prompting further outrage from Nigeria. A practising homosexual man was elected
bishop of New Hampshire, in the USA. And the British government announced plans to introduce a form of registration for same-sex relationships, offering equivalent rights to those of civil marriage. As with the Reading affair, this move prompted a number of non-sequitur objections. On one hand, gay rights activist Peter Tatchell was among those complaining that no equivalent registration was being offered to heterosexual couples - despite the fact that that is what civil marriage is. And on the other hand, right-wingers argued on religious grounds that such a scheme would undermine marriage, even though the government's plans would have no effect whatever on religious marriage rites. Dr John has previously voiced support for such a scheme, and has himself reiterated that it would not be marriage, but would offer homosexual couples a valuable means to demonstrate their fidelity.
For a few weeks it seemed that Dr John would take up the post, as there is no
facility for such an offer to be withdrawn once it has been made and has received
the royal assent. Then, somewhat unexpectedly, on Sunday July 6, 2003, it was
announced that Dr John had chosen to decline the appointment and remain at
Southwark. He made a brief statement, but Rowan Williams made a much longer one
(full text below) in which he expressed considerable unhappiness with the situation. It emerged that the previous day had seen a six-hour emergency meeting at Lambeth Palace, to which Dr John was summoned. The meeting, it seemed, had been of the Archbishops' Council, a recently-created body responsible for quite a lot of the governance of the Church of England. Significantly, the entire Council is populated by people appointed by Dr Carey. There were suggestions that some new evidence had come out which would have made Dr John's appointment yet more problematic, although it is not yet clear what evidence, if any, that might be. It was also said that Dr Williams had been the victim of a sort of boardroom coup, forced to sacrifice Dr John to the demands of the Council. The dispute is unlikely to go away, however, as the New Hampshire appointment went ahead in the face of Nigerian objections. Jeffrey John became dean of St Albans Cathedral and Abbey in June 2004, which was seen as something of a consolation prize. One lone protester turned out to oppose his installation there.
Bishops signing the letter expressing concern at Dr John's appointment:
Bishops signing the letter expressing support for Dr John:
Archbishop Rowan Williams' statement, Lambeth Palace, July 6, 2003.
"As most of you will know already, Canon Jeffrey John has announced his intention of withdrawing from his appointment as Bishop of Reading. The road that has led him to this point has been extremely arduous and I must pay the warmest public tribute to the dignity and forbearance he has shown throughout, often under the most intrusive and distasteful personal scrutiny. The Bishop of Oxford and the people of the diocese have also had to endure difficult times. And there too has been much patience and graciousness in the heart of the controversy. All involved will need our prayers.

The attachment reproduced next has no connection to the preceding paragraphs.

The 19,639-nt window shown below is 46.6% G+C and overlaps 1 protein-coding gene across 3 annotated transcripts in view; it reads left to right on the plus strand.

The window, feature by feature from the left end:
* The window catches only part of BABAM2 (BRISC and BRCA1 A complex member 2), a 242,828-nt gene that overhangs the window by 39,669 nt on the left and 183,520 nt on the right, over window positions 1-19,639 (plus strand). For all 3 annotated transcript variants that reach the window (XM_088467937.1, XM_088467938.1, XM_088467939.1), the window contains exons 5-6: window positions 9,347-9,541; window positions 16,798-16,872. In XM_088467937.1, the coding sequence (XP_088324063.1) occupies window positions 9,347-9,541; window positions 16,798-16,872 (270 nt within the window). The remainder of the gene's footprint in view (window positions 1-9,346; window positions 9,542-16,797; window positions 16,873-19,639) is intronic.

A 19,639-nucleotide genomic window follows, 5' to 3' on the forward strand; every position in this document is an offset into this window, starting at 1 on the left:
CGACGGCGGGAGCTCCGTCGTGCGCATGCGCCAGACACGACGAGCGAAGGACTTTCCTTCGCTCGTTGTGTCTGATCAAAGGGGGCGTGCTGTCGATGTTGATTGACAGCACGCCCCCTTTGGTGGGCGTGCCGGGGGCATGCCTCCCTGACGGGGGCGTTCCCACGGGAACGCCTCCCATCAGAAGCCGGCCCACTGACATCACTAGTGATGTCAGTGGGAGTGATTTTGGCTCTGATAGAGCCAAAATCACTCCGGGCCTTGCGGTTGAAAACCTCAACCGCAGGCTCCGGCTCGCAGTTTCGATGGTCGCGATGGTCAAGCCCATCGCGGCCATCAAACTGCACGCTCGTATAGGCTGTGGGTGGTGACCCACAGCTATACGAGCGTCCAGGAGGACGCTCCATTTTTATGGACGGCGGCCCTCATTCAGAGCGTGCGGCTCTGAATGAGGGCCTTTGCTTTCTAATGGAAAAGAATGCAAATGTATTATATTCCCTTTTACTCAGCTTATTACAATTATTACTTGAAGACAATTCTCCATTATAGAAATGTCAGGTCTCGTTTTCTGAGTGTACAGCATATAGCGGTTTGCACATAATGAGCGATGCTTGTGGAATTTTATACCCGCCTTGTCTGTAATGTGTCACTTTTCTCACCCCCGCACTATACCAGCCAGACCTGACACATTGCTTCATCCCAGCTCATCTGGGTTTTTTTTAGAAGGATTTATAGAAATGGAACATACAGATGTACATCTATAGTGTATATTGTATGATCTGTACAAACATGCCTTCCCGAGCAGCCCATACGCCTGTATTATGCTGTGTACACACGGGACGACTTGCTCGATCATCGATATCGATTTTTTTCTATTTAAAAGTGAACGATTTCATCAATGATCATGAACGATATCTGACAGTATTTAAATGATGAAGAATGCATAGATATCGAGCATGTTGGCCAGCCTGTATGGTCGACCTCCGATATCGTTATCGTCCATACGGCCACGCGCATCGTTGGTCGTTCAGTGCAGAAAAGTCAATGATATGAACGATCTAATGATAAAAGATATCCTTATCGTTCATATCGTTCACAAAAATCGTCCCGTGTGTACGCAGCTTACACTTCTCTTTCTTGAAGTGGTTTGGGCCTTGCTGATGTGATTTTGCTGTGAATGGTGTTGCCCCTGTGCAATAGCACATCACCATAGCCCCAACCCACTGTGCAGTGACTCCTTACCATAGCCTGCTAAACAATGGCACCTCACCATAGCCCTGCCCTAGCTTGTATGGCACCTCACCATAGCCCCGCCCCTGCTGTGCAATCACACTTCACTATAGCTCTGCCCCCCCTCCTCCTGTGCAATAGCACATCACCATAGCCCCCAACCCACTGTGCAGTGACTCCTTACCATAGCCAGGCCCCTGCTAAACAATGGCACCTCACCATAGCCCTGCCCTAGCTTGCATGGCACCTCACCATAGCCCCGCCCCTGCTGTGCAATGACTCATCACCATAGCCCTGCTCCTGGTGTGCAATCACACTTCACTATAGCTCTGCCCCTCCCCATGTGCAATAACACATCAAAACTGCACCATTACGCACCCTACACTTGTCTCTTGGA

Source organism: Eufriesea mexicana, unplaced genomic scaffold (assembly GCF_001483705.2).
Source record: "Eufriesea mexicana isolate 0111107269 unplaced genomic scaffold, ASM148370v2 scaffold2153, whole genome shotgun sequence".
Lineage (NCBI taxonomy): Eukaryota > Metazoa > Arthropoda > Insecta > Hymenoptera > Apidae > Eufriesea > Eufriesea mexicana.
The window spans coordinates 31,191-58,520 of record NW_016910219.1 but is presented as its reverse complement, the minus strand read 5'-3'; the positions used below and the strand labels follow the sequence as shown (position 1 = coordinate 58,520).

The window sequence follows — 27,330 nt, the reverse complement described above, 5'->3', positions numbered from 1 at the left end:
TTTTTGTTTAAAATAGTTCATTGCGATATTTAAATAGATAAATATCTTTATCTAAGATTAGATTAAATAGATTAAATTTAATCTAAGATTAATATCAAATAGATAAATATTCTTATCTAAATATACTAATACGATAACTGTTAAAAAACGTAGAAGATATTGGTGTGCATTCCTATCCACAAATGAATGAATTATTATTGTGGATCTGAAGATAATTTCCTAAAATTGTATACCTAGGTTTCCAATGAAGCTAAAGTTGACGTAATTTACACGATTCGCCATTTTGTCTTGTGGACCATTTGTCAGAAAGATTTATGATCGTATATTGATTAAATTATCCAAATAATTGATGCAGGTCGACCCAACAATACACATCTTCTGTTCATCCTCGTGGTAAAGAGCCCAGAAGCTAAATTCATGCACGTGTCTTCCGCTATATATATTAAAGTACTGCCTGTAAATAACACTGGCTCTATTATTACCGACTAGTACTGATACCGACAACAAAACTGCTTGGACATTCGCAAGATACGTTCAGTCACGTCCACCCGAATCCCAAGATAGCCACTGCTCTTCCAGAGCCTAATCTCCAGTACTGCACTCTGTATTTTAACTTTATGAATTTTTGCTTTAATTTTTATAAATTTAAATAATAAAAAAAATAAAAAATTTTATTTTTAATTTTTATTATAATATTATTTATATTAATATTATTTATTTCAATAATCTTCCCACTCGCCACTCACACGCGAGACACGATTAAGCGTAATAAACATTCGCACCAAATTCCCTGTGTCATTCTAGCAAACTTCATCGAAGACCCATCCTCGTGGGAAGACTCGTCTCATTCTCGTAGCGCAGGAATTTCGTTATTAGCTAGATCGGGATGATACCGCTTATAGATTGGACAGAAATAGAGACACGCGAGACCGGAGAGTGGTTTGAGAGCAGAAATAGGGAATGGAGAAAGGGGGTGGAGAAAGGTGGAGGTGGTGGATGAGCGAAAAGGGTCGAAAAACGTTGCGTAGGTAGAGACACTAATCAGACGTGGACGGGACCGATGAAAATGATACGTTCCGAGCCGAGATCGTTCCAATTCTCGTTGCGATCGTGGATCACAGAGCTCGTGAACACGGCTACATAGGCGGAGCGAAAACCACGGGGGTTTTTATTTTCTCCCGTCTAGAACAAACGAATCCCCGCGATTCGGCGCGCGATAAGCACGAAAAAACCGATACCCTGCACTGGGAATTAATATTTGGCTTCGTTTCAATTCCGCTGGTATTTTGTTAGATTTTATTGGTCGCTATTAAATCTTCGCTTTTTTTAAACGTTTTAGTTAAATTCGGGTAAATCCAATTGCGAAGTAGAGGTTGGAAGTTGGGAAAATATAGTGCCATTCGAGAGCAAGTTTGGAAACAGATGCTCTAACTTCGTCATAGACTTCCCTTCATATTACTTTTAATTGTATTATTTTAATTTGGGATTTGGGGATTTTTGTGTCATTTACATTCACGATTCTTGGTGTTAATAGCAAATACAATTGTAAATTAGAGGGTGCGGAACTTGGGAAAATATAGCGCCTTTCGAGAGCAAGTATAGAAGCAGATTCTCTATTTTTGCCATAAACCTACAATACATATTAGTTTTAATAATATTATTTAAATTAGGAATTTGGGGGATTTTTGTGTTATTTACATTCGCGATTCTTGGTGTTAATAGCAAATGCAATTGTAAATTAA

"The announcement must give us all pause for thought. I hope that there will be proper opportunity to reflect on all this in depth. We have to grasp that Canon John's appointment has brought to light a good deal of unhappiness among people who could by no means be described as extremists, many of whom have willingly testified to their personal respect for Canon John. They are convinced, however, that there is a basic issue at stake relating to the consistency of our policy and our doctrine in the Church of England and that this issue has arisen in this particular case in a way for which there are no obvious parallels. Such unhappiness means that there is an obvious problem in the consecration of a bishop whose ministry will not be readily received by a significant proportion of Christians in England and elsewhere. For the divisions we have seen do not exist only at diocesan and national level, but internationally as well. The perspective of the Anglican communion requires careful consideration here. The estrangement of churches in developing countries from their cherished ties with Britain is in no-one's interests. It would impoverish us as a Church in every way. It would also jeopardise links with other denominations, weaken co-operation in our shared service and mission worldwide, and increase the vulnerability of Christian minorities in some parts of the world where they are already at risk. Any such outcome would be a very heavy price to pay.
"Much of the doubt expressed over the appointment was in terms of accountability to biblical teaching. Two weeks ago, I warned against interpreting the appointment as an illegitimate attempt to short-circuit the Church's continuing obedient engagement with that teaching. I must be equally clear now. Canon John's withdrawal should not be taken to mean that the Church can now stop being concerned about how it discerns the will of God in this area of ethics. Later this year, a significant study guide to the debate in the Church of England on Issues in Human Sexuality will be published. I hope that this will be fully used to deepen our understanding. Whatever the difficulties, we cannot afford to ignore or foreclose the necessary work. And this will involve people at every level in the Church's life.
"Let me add that some of the opposition expressed to Canon John's appointment has been very unsavoury indeed. A number of the letters I read displayed a shocking level of ignorance and hatred towards homosexual people. Our official policies and resolutions as Anglicans commit us to listening to the experience of homosexuals and recognising that they are full and welcome members of the church loved by God. Not everyone, it seems, takes equally seriously this element in the teaching of the Anglican Church; and some letters that came from non-believers suggest that the level of foolish and hurtful prejudice in our society is still uncomfortably high. Christians who collude with this are simply not living out their calling.
"This has been a time of open and painful confrontation in which some of our
bonds of trust have been severely strained. As I said earlier, we need now to give ourselves the proper opportunities honestly to think through what has happened and to find what God has been teaching us in these difficult days."
Text adapted from the BBC News website, www.bbc.co.uk